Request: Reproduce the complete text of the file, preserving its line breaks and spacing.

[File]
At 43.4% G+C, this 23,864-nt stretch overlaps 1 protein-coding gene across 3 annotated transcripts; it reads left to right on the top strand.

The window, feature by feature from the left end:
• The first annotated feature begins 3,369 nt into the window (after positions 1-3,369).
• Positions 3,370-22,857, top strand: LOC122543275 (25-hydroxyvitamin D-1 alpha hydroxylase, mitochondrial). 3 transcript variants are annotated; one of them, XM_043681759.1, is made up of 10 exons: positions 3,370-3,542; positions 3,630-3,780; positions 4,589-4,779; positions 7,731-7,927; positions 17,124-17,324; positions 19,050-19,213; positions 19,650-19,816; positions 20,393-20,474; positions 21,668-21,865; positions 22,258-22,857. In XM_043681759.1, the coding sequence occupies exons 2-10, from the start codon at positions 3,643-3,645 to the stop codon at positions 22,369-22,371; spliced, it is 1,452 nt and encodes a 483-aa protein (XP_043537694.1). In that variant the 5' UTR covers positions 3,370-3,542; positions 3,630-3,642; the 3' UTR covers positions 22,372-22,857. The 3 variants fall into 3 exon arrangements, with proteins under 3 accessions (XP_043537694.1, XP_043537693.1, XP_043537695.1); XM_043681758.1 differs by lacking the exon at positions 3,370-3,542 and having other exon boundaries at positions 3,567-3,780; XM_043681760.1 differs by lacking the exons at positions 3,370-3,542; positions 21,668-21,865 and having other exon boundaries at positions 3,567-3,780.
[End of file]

At 43.4% G+C, this 23,864-nt stretch overlaps 1 protein-coding gene across 3 annotated transcripts; it reads left to right on the top strand.

The window, feature by feature from the left end:
• The first annotated feature begins 3,369 nt into the window (after positions 1-3,369).
• Positions 3,370-22,857, top strand: LOC122543275 (25-hydroxyvitamin D-1 alpha hydroxylase, mitochondrial). 3 transcript variants are annotated; one of them, XM_043681759.1, is made up of 10 exons: positions 3,370-3,542; positions 3,630-3,780; positions 4,589-4,779; positions 7,731-7,927; positions 17,124-17,324; positions 19,050-19,213; positions 19,650-19,816; positions 20,393-20,474; positions 21,668-21,865; positions 22,258-22,857. In XM_043681759.1, the coding sequence occupies exons 2-10, from the start codon at positions 3,643-3,645 to the stop codon at positions 22,369-22,371; spliced, it is 1,452 nt and encodes a 483-aa protein (XP_043537694.1). In that variant the 5' UTR covers positions 3,370-3,542; positions 3,630-3,642; the 3' UTR covers positions 22,372-22,857. The 3 variants fall into 3 exon arrangements, with proteins under 3 accessions (XP_043537694.1, XP_043537693.1, XP_043537695.1); XM_043681758.1 differs by lacking the exon at positions 3,370-3,542 and having other exon boundaries at positions 3,567-3,780; XM_043681760.1 differs by lacking the exons at positions 3,370-3,542; positions 21,668-21,865 and having other exon boundaries at positions 3,567-3,780.